The latest chapter of the ongoing Inside Chanel series focuses on the creation of the brand’s haute couture clothing. While the reveal will satisfy the modern consumer’s craving for transparency, the breakneck speed of the video and repeated use of Coco Chanel quotes maintains the brand’s more enigmatic aspects (see story).

Still from Inside Chanel Chapter 13
Still from Inside Chanel N°13 

Luxury brands are also adept in customer experience and making the consumer feel special. The LBSI results showed that a mix of well-established and newer brands are well-versed in this area, with Hermès, Temperley London, Chanel, Brunello Cucinelli and Proenza Schouler as the top five.

Despite an increase in digital communications, the luxury space still relies heavily on word of mouth recommendations. Word of mouth remains as the best measure of satisfaction if a consumer has enjoyed her experience with a brand’s products and services.

Globally, affluent women who partook in the survey are most likely to recommend Loro Piana, Chanel, Hermès, Akris and Brunello Cucinelli to family and close friends.

Smaller, boutique labels proved themselves within the survey responses as well, showing that a brand does not need a rich heritage to resonate with affluent consumers when considering value and standing.

“It was interesting to see that boutique luxury brands such as Temperley London, Brunello Cucinelli and Proenza Schouler scored nearly as high as well established luxury brands such as Hermès and Chanel,” Mr. Pedraza said.

“Specifically, Proenza Schouler received an overall 7.66 LBSI, higher than luxury veterans such as Louis Vuitton, Dior and Prada,” he said. “The luxury customer base is open to less recognized brands that are able to provide an exclusive and unique product paired with an exceptional customer experience.

“Brands can no longer rely heavily on their rich heritage and recognition to keep clients loyal as competition increases and customers recognize the value of boutique brands.”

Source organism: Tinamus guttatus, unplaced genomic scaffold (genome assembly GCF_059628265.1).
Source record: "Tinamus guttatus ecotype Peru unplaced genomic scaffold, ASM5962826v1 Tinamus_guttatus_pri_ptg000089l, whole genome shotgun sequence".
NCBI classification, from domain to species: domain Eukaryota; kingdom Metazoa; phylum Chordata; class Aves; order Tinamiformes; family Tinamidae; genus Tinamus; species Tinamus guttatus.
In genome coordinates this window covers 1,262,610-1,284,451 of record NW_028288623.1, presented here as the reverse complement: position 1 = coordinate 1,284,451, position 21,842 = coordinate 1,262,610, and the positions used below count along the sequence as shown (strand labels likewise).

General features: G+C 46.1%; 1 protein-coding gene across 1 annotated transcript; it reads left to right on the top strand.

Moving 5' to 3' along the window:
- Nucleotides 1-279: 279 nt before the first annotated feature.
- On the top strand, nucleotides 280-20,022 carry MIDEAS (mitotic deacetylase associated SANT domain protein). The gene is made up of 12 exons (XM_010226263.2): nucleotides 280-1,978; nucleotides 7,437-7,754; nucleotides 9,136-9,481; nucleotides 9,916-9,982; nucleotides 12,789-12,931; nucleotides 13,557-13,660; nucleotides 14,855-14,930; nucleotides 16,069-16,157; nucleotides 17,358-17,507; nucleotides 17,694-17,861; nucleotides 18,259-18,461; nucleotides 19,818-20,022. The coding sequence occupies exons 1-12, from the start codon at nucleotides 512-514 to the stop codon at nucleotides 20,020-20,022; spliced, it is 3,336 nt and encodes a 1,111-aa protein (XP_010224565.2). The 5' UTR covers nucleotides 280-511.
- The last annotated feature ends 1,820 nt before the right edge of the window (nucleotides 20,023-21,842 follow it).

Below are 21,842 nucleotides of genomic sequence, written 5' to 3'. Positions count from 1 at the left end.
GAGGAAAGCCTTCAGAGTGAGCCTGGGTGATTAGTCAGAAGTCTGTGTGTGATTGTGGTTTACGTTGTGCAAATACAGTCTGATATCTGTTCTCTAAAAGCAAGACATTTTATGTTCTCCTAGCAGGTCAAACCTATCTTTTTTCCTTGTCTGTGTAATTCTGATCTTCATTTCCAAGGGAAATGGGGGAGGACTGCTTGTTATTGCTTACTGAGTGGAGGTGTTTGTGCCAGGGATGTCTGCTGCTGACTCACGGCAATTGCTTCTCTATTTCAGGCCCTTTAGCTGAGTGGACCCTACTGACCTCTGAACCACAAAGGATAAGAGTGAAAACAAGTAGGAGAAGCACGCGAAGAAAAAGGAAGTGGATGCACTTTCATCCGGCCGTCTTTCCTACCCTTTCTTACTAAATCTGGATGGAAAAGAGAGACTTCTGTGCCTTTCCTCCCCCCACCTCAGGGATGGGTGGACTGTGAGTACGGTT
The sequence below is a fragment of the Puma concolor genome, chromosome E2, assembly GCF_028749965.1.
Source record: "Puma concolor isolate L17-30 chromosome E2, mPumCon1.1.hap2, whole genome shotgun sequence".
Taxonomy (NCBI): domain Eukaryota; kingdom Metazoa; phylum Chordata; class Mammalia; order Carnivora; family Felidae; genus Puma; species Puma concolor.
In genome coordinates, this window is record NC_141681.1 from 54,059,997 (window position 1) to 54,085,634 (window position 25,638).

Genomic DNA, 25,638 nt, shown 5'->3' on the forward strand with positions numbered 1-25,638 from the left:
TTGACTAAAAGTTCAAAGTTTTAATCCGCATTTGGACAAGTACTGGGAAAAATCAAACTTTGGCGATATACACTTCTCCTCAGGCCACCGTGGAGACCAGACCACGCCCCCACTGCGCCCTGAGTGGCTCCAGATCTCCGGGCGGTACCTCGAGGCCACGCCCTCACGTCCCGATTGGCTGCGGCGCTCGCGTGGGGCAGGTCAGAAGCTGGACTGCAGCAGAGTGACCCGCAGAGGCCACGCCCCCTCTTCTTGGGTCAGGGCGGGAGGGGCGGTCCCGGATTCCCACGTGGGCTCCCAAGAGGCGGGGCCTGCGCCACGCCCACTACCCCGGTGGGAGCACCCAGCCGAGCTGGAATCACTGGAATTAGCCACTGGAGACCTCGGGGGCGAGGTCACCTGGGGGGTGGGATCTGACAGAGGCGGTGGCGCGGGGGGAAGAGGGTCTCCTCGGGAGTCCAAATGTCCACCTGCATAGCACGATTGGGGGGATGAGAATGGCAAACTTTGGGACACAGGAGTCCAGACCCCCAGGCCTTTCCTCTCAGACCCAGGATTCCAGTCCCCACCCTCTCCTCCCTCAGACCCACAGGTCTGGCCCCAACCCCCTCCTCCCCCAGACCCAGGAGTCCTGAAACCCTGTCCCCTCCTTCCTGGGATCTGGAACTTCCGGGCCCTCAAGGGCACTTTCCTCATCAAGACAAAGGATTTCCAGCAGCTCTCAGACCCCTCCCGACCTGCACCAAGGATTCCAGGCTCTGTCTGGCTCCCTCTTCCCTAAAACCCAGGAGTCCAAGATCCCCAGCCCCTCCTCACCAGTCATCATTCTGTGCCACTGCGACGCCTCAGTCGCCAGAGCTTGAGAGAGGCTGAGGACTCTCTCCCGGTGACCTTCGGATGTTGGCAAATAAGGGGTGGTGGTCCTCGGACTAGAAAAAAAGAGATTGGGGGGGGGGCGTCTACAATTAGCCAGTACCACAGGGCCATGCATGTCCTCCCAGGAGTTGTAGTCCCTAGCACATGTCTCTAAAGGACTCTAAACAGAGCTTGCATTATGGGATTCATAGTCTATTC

Measures of desire
Having an understanding of which brands are most desirable within a particular market can help labels structure strategies in that location.

Exclusivity and desirability go hand in hand for China’s wealthy, with the same brands ranked in the top five for both characteristics in a new study by Promise Consulting and BNP Exane.

Hermès takes home top prize for exclusivity, which measures the consistent quality of goods, the brand’s prestige, the valuation of the brand’s customers and its ability to justify a high price point. Chinese consumers are generally becoming more sophisticated luxury consumers, making for tougher competition between labels for their attention and affection (see story).

Likewise, an in depth understanding of consumer behavior in different markets is also useful as brands navigate the likes and interests of various demographics.

As the luxury landscape continues to evolve and geopolitical turmoil affects emerging markets, the brands that will come out on top must be able to adapt to the resulting consumer behavior.

On Sept. 29 in New York, part of a 15-city world tour of sorts, Albatross Global Solutions shared insights from its annual research study “The Journey of the Luxury Consumer” to better understand motivators, the purchase journey and the consumer landscape on a global scale. A key finding has been the definition of luxury itself as consumer interest has developed from a desire for exclusivity to wanting ensured craftsmanship from the high-end brands they interact with (see story).

Raising a brand’s standing among the opinions of affluent consumers presents its challenges.

“Brands can only improve their LBSI by improving these factors in a genuine way that resonates with the customer,” Mr. Pedraza said.